Gaseous anesthetics require more equipment than injectible anesthetics.  In addition to the vaporizer and assorted tubes and hoses, a scavenging system must be used.  Scavengers gather up leftover gases to prevent worker exposure.  Charcoal canisters which absorb residual gases are a common form of passive scavenging, while various types of ventilated hoods can be used for active scavenging.  Never use anesthetics without a proper scavenging system!  Chronic isoflurane exposure has been linked to cognitive decline.

[Aside: I had some bad exposure to isoflurane in the past and it is like being in a fog – you just can’t think.  Little bit terrifying.  Thank God for new careers!  Computers can only ruin my posture and eye sight! … ]

But using all this complicated equipment has it’s advantages!  The vaporizer allows the technician to control precisely how much gas is being delivered to the animal.  If you need to increase or decrease it, you know exactly how much you are raising or decreasing the dosage.  It is much harder to accidentally cause an overdose.  As well, since the gas is being continually delivered, there is no risk that the animal might being to wake up in the middle of a procedure.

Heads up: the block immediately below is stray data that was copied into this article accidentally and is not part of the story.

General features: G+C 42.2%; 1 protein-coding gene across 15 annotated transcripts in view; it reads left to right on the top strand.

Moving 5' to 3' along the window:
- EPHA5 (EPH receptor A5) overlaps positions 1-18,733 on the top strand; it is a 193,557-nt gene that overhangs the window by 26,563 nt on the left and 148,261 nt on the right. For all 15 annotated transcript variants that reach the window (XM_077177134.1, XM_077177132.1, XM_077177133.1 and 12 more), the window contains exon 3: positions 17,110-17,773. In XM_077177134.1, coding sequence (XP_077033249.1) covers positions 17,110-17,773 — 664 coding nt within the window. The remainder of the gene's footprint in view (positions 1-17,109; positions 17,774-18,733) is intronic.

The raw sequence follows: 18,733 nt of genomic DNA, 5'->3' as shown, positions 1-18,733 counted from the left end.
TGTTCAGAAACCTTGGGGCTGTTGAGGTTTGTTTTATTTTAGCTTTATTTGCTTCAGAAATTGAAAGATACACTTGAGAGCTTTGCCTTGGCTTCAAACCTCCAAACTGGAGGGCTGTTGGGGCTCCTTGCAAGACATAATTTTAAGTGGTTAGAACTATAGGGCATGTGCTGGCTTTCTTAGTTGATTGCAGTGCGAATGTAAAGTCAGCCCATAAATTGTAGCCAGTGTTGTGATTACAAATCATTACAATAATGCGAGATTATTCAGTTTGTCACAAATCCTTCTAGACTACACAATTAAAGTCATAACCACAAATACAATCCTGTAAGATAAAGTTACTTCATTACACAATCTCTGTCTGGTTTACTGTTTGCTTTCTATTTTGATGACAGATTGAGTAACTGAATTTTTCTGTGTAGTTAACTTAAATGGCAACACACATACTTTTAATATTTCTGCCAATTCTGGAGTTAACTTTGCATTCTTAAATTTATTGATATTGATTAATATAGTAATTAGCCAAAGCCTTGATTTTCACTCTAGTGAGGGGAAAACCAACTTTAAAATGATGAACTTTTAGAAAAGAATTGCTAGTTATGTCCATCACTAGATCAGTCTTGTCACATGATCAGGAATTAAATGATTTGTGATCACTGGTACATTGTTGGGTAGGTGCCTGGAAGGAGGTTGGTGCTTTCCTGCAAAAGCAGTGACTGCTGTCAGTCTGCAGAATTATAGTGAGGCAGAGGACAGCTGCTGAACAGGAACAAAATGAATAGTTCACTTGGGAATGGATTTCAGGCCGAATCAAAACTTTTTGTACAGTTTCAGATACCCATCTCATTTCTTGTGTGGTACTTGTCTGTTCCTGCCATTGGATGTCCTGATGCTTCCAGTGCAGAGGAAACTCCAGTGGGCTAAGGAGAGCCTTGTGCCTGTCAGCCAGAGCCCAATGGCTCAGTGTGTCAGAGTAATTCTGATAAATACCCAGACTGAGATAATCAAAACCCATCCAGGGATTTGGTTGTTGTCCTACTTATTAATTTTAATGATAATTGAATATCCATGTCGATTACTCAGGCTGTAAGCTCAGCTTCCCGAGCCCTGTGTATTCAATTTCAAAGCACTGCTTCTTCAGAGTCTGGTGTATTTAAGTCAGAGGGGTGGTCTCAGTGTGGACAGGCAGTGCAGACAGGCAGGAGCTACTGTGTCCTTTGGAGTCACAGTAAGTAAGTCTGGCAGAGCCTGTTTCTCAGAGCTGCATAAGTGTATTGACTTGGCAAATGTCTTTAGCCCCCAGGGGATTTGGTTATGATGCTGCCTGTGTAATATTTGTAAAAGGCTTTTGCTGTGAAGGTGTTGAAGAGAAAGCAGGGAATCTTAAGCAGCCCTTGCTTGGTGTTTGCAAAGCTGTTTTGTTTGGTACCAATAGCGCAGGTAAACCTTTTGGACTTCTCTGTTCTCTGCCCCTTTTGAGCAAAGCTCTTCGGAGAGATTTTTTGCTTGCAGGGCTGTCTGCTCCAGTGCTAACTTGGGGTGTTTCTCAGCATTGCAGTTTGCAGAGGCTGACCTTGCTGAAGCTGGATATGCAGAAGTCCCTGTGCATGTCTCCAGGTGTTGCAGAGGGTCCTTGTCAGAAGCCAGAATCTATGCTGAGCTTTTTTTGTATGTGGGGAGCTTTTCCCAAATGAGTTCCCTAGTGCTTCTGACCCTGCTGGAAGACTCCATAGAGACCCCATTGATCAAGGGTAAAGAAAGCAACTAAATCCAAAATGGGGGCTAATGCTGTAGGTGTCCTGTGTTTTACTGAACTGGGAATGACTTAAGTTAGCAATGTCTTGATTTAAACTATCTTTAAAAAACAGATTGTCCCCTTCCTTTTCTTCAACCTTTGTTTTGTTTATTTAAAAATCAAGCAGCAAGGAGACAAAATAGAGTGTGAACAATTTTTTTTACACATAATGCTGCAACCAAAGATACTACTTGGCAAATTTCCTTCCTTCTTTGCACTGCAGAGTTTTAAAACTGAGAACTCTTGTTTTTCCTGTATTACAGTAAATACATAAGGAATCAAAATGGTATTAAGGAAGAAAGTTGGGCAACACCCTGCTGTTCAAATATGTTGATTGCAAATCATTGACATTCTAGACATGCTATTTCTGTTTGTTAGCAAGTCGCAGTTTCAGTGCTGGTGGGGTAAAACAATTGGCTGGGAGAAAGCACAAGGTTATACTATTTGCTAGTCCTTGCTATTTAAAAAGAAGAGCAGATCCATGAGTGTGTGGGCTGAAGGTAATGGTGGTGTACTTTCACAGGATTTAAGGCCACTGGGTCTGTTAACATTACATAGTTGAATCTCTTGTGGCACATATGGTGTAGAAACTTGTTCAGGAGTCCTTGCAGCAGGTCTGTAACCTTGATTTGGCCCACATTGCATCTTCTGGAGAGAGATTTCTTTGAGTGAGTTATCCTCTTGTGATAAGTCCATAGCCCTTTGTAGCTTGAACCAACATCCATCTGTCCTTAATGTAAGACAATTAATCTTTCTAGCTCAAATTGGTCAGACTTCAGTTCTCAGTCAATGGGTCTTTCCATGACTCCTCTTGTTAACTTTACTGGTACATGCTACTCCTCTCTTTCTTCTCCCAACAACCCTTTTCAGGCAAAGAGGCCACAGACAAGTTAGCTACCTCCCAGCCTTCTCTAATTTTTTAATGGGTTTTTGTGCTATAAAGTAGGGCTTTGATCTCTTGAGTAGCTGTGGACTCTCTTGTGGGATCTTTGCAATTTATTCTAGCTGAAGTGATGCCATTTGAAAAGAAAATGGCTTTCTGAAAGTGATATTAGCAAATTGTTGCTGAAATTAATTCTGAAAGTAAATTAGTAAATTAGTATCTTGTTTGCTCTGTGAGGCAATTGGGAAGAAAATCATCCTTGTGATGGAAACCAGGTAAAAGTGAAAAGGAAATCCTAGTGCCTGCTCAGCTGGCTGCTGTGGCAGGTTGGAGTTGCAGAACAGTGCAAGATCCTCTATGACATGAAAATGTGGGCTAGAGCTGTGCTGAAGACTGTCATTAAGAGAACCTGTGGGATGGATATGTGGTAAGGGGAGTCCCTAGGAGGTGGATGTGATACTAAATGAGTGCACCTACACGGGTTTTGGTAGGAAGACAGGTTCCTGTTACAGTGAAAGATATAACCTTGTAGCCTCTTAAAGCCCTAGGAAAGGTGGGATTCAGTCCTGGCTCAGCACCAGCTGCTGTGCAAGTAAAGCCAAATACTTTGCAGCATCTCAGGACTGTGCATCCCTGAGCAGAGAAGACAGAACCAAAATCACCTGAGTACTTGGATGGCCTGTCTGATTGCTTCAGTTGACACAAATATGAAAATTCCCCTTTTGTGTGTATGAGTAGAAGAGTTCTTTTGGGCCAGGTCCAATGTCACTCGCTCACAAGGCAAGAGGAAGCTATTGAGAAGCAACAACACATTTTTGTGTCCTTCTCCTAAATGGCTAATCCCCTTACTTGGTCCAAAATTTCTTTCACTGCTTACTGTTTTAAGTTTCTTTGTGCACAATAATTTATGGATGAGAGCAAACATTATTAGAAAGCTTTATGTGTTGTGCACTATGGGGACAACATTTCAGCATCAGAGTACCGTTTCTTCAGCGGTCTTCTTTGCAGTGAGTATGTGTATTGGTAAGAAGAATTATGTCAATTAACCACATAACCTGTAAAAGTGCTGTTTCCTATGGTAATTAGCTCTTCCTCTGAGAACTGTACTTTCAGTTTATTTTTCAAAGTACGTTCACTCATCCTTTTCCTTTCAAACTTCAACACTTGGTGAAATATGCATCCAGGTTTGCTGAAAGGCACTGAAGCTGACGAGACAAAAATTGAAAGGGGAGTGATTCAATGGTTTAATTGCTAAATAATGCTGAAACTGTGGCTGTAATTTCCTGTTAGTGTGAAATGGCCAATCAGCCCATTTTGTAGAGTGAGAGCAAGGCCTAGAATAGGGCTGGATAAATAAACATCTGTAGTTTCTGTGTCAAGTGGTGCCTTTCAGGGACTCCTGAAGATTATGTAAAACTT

For the animals, recovery from isoflurane is much, much quicker than recovery from ketamine-zylazine.  Isoflurane is excreted entirely via the lungs – no residual chemical is left in the system.  So once an animal is removed from the gas flow, it beings to recover immediately.   Full recovery occurs in only a few minutes and aside from regular post-surgical care, rodents do not generally require additional monitoring.

Unfortunately, isoflurane does not provide any analgesic properties aside from unconsciousness during the procedure.  So, analgesic must still be given before and after surgical procedures.